Roadmap for additive manufacturing of HAYNES® 282® superalloy by laser beam powder bed fusion (PBF-LB) technology
Peer reviewed, Journal article
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Original versionMaterials & Design, 2021 (204), 109656, 17 10.1016/j.matdes.2021.109656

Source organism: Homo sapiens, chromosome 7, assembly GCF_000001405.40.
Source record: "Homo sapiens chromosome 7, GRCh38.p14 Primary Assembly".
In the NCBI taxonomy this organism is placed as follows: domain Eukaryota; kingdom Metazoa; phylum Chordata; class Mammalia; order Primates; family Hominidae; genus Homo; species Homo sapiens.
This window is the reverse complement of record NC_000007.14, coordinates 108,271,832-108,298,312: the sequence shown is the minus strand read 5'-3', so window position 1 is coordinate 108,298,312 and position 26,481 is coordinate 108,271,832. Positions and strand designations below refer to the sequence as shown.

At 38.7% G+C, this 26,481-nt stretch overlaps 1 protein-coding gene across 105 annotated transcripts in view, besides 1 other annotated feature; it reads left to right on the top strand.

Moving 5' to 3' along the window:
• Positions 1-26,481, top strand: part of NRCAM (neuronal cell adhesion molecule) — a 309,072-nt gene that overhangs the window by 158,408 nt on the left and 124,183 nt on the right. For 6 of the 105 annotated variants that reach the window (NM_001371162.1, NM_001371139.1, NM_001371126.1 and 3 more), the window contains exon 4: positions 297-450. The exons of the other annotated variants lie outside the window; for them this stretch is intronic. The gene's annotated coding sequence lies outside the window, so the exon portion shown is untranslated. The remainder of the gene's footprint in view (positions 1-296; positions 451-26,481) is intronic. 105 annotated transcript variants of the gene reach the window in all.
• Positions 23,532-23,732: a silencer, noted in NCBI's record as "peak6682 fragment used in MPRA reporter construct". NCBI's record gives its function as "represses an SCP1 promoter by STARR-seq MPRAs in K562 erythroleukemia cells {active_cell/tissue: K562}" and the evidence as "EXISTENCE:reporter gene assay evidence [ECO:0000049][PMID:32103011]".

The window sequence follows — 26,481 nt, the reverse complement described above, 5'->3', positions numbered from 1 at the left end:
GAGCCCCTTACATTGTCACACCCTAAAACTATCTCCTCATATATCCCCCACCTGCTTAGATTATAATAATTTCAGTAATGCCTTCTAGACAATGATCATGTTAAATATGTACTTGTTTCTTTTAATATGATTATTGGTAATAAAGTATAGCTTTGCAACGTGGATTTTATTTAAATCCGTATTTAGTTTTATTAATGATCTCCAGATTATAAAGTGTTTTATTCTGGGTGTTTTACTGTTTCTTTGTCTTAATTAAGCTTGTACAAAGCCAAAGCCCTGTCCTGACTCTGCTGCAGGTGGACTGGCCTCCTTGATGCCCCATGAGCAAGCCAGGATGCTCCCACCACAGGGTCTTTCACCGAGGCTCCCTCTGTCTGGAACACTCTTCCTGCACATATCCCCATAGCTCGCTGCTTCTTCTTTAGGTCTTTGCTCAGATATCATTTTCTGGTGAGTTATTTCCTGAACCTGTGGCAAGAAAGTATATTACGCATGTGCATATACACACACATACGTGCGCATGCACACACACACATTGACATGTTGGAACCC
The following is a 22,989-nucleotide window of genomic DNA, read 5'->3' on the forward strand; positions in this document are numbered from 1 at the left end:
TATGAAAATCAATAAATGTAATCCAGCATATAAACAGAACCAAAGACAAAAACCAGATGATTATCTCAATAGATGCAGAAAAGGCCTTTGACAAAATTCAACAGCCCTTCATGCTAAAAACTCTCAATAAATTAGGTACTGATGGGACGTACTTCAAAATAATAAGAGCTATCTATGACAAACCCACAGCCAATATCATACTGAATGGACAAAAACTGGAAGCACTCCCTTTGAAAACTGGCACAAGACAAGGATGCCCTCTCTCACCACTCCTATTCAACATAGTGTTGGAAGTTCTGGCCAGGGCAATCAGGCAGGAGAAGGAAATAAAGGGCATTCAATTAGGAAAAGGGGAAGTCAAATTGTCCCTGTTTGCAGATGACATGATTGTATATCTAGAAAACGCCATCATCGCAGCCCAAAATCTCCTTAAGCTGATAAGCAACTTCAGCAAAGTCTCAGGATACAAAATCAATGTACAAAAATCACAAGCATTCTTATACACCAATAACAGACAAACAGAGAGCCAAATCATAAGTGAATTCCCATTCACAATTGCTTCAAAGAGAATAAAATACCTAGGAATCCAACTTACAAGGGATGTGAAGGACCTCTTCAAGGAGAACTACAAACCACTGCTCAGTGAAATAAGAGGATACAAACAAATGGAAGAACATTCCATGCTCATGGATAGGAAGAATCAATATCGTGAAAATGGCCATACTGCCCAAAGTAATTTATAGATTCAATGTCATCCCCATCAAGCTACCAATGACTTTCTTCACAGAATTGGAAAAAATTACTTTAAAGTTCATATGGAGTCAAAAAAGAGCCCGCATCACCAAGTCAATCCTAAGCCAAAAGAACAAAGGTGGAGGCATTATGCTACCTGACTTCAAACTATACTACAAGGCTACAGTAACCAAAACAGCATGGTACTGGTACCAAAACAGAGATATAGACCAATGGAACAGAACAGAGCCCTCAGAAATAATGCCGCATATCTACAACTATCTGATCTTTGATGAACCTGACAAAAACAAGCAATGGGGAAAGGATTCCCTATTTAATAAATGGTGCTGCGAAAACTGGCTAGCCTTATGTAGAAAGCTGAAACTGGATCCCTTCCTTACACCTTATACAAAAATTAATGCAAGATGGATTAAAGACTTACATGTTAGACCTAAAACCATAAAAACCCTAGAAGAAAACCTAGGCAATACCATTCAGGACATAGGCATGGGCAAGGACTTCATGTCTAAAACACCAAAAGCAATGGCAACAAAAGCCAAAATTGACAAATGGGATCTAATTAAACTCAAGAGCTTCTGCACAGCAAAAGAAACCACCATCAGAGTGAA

Although various alloy systems have been explored for additive manufacturing (AM) during the past decade, introducing a new alloy remains a challenging task. Most of the materials require iterative builds, for investigating numerous parameters and determining a viable and repeatable process window. Among the challenging yet highly demanded materials, Haynes 282 superalloy was chosen. It was initially processed through conventional density cube approach, by varying the process parameters for each processed cube. Although the relative densities of the initial builds were not dramatically low, micro-cracks were present in all of them, mostly evolved on a selective number of grain boundaries and spanning only across a single laser path. Detailed modelling and advanced characterization techniques were employed to understand the root cause and cracking mechanism. It was found that the grain boundary precipitates are responsible for crack initiation, amid stress gradient across the grain boundary due to the adjacent grain orientations. Therefore, the failure mechanism is determined as ductility-dip cracking. Based on the findings, a new process window was defined using elevated temperature and novel scanning strategy. No cracks were observed under the modified processing window, meaning that the material can reliably be processed by laser beam powder bed fusion (PBF-LB).